This invention is a low cost, clinically-applicable, single-cell array-based DNA diffusion assay that can be used as a mini-testing platform to assess efficacies of DNA-damaging anti-cancer drugs and radiation dose conditions at point-of-care. 
Technology Overview
The core technique used in this invention is a new single-cell array-based DNA diffusion assay, which is based on a classical halo assay and state-of-the-art microfabrication technique. 
In this method, a small tumor tissue (or blood) derived from a cancer patient is processed to isolate cells which will be suspended in solution and subjected to a genotoxic drug or radiation exposure for certain time. 
Micro patterns formed on a solid substrate are used to trap cells through electrostatic attraction or specific antibody-antigen interaction with receptors expressed on cell surfaces. After embedding arrayed cells inside an agarose gel, DNA damage will be quantified with fast alkaline halo assay, in which DNAs are stained with fluorescence dye.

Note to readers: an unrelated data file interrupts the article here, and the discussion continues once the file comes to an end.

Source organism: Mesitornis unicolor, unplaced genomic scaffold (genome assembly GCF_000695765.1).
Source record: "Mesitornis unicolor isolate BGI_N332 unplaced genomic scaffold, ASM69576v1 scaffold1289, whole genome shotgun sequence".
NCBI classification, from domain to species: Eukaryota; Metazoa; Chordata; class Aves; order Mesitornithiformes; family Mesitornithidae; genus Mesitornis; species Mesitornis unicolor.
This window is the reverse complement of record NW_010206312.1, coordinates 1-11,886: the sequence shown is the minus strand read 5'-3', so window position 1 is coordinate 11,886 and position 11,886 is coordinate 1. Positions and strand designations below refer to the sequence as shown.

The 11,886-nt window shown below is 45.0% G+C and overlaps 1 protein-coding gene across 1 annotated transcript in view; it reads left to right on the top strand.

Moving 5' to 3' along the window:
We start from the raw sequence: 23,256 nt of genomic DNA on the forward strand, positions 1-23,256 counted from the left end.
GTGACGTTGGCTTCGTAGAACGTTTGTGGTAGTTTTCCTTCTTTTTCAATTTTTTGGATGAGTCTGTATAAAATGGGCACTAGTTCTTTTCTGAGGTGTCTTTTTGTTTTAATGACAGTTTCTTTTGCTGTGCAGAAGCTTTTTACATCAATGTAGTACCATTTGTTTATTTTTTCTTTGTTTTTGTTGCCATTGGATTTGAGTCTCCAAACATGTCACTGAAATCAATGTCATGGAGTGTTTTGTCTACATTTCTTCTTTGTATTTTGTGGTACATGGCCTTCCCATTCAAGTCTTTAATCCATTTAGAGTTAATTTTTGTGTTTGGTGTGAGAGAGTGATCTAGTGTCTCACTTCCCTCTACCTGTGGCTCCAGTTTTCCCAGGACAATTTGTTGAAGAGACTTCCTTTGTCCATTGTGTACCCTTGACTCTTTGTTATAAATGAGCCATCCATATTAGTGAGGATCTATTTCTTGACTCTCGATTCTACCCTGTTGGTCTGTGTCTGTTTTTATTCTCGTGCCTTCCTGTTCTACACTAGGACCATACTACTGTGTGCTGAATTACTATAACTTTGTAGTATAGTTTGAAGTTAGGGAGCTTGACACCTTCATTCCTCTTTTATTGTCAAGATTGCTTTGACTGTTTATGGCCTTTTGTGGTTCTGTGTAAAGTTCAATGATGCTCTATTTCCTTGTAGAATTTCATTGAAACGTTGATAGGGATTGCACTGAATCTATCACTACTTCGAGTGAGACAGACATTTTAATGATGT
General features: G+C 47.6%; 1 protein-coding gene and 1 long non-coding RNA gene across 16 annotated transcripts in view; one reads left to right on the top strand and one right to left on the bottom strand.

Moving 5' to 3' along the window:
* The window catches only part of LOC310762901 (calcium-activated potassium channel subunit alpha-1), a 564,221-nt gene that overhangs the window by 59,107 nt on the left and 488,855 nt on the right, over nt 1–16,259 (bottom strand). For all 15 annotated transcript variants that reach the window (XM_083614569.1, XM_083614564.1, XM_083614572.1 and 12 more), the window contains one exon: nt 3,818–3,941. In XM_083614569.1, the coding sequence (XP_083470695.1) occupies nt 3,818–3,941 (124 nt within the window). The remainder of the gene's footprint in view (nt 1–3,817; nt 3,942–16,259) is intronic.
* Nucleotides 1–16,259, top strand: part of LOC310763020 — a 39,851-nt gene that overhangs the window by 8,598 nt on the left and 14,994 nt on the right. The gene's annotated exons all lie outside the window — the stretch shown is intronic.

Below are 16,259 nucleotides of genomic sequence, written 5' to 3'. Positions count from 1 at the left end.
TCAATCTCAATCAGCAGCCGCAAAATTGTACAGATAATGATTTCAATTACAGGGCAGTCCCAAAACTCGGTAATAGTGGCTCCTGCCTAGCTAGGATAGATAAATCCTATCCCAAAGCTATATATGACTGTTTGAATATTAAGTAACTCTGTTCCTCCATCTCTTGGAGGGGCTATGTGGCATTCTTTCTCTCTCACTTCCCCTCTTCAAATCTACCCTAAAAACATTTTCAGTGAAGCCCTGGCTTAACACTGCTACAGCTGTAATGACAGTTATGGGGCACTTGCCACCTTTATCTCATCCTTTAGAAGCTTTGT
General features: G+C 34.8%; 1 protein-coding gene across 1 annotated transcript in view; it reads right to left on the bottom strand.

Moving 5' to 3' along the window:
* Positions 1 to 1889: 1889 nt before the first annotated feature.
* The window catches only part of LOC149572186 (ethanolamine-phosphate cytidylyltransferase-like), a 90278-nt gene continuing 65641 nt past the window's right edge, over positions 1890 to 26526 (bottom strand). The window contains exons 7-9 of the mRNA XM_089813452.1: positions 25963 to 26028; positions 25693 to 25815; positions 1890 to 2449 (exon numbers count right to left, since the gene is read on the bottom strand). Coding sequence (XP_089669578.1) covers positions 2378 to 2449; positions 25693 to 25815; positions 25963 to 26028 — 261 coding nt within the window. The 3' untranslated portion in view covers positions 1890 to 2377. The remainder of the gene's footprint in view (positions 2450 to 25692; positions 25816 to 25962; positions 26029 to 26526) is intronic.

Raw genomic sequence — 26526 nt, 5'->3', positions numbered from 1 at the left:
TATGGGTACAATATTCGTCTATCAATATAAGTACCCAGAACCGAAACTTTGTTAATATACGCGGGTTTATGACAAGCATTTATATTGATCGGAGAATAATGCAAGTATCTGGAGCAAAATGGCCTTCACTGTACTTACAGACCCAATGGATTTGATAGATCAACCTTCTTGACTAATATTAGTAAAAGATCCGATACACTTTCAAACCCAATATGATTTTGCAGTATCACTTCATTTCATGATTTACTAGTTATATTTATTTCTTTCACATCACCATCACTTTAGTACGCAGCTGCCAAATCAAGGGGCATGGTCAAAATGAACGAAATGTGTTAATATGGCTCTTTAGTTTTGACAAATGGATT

- Can detect diffusion of damaged DNA fragments and form a halo inside a gel
- High sensitivity
- Higher statistical power
- Can detect double strand DNA breaks, and also non-strand break DNA damages
- Robust, inexpensive and easier to use
- Cancer treatment
- Therapy for individual patients
- License
- Partnering
- Research collaboration
Patent Information:
For Information, Contact:
Mark Saulich
Associate Director of Commercialization
Northeastern University
Ming Su
Liyuan Ma